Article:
Okay. So I don’t totally love pin trading. I know, I know. I did try. But it’s just too much work. I’d much rather give my pins away.
Turns out, I’m not the only one.
Meet Mathew Poage, who runs GivePins.com. Based mostly in Disneyland and Disney California Adventure, he and his band of pin-trading merry men give pins away in the Parks to, in Poage’s words, “promote whimsy, goodwill and friendship.”
In addition to outlining their mission, the site offers some simple ways you can get involved and even has a set of instructions to help you start sharing the magic. “I’m not looking for attention,” says Poage. “I’m just trying—in my own small way—to make the happiest place on earth just a little more magical and a little more whimsical. Also, it’s ten tons of fun!”
Of course, they do a lot more than just give away pins. “I fully realize that GivePins isn’t curing cancer or changing the world,” says Poage, but he explains that pin trading helps shy kids come out of their shells and teaches the importance of generosity.
“I believe with all my heart that we are putting positive things into this world and brightening people’s lives,” he continues. “We aim to help kids develop positive social skills and the confidence to use them. If we can use those moments to teach kids about the power of generosity, then we have accomplished a lofty goal.”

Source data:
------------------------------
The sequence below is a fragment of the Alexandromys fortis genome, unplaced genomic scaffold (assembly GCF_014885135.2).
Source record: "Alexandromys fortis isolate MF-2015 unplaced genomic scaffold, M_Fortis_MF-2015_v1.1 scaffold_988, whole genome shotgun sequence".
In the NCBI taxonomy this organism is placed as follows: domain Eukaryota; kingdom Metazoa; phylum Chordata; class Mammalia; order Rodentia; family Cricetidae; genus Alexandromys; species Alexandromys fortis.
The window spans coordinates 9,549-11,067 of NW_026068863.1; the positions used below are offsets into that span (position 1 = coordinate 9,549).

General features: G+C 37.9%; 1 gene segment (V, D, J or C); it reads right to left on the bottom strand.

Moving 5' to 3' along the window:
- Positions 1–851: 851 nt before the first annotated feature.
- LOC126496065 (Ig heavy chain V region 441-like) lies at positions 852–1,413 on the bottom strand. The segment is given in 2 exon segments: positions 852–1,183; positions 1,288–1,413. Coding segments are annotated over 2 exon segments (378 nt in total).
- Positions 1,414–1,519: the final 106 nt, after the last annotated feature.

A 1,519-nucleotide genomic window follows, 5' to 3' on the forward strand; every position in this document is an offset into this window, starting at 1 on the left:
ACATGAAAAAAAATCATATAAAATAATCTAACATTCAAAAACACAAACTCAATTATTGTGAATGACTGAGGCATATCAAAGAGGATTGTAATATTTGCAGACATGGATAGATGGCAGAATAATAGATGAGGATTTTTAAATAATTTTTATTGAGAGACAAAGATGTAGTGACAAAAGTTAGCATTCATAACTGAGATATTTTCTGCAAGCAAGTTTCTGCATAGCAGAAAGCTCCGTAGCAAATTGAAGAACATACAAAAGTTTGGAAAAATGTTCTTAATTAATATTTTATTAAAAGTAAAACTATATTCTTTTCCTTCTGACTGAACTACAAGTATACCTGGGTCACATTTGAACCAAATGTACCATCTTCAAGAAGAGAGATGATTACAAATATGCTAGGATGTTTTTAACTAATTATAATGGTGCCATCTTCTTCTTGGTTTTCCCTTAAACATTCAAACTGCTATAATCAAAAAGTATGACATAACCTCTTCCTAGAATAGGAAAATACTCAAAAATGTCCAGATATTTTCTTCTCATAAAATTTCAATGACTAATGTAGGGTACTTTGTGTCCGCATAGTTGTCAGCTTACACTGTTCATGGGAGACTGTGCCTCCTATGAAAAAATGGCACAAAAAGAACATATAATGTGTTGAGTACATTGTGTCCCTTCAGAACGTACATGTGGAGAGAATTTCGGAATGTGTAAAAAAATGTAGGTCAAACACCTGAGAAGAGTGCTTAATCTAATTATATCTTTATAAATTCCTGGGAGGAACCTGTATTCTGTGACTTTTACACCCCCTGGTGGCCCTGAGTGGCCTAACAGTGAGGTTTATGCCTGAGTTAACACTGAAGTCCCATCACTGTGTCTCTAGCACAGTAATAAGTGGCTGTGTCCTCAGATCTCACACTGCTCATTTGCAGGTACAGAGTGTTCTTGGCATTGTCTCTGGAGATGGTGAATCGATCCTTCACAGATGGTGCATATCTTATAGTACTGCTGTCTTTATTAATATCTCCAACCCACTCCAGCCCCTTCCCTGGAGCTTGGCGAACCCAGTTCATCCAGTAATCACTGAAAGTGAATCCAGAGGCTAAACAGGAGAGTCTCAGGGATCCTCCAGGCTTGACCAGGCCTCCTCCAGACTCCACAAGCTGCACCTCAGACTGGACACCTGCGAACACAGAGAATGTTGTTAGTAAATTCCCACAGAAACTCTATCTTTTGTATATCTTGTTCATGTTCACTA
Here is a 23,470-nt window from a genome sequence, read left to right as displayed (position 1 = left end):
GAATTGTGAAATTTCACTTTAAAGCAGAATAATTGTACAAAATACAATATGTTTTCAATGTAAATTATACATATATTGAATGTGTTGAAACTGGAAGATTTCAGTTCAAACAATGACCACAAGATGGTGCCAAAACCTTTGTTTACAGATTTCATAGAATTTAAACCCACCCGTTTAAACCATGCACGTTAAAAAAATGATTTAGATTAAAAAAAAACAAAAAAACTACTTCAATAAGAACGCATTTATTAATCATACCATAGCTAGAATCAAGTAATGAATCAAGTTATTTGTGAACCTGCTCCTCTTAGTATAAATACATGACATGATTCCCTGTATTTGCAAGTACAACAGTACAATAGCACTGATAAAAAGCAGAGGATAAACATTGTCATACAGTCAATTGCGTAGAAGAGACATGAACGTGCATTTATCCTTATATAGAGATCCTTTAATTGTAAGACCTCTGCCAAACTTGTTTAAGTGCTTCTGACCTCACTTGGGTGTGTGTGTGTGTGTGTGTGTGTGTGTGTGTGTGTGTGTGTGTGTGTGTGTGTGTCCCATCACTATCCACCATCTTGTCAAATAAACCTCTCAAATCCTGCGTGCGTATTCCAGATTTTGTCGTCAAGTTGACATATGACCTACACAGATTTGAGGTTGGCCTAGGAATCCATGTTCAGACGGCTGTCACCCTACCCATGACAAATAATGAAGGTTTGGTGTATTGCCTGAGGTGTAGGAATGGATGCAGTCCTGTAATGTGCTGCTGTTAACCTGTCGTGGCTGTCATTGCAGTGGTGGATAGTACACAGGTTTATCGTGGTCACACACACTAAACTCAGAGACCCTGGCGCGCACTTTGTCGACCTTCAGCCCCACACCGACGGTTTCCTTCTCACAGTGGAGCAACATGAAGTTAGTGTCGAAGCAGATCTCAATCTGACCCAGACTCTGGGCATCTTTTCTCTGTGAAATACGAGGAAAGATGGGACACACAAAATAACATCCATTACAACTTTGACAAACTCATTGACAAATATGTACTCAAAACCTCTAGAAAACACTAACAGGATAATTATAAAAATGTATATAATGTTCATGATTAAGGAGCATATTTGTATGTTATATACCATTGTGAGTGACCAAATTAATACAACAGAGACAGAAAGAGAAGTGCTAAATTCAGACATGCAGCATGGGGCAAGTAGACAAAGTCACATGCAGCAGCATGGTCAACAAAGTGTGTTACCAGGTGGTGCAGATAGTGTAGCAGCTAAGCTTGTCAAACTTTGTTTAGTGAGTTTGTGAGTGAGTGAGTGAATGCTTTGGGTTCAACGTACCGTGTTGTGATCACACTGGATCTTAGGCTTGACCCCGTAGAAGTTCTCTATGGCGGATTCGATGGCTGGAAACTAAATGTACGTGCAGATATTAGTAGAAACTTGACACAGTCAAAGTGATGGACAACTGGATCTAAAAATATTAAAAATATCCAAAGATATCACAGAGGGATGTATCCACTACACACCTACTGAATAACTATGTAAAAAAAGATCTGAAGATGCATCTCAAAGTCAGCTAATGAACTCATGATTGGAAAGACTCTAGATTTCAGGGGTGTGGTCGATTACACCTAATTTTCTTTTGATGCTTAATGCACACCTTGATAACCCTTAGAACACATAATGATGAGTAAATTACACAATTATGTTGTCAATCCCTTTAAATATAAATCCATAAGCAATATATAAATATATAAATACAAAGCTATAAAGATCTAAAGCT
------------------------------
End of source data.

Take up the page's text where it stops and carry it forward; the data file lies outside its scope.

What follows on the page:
And, since pin giving-away isn’t cheap, Mathew’s spearheading an indiegogo campaign to keep GivePins going and continue to grow the organization. “Eventually, I’d like to be able to sponsor kids,” he says. “A lot of summer camps take day trips to Disneyland, and I’d like to give each kid a Starter Pin Set. Or give pins sets to underprivileged or special needs kids—and then take them to Disneyland. The possibilities for growth are endless.”
He’d also like to be able to hand out more rare and unusual pins in the Parks. “I think Pin Trading could be a fun treasure hunt for kids of all ages,” says Poage. “Recently, I had a ball planting spectacular or rare pins on Cast Member lanyards and pin books in the Parks then tweeting about it. If anyone is in the Park, they can then swoop in and look for them!”
While I’m all about creating special moments in the Parks, I’m especially fond of this project simply because it highlights our basic human goodness. The Give Pins twitter feed is the perfect pick-me-up on a bad day, full of tales of returning lost wallets, delighted kids and happy moments in the Parks.
Even if you don’t donate a dime and never give a pin away yourself, I’d encourage you take a look. If nothing else, Give Pins is a fabulous reminder that there are still really, truly good people in the world.
Do you give away pins? Let us know in the comments below.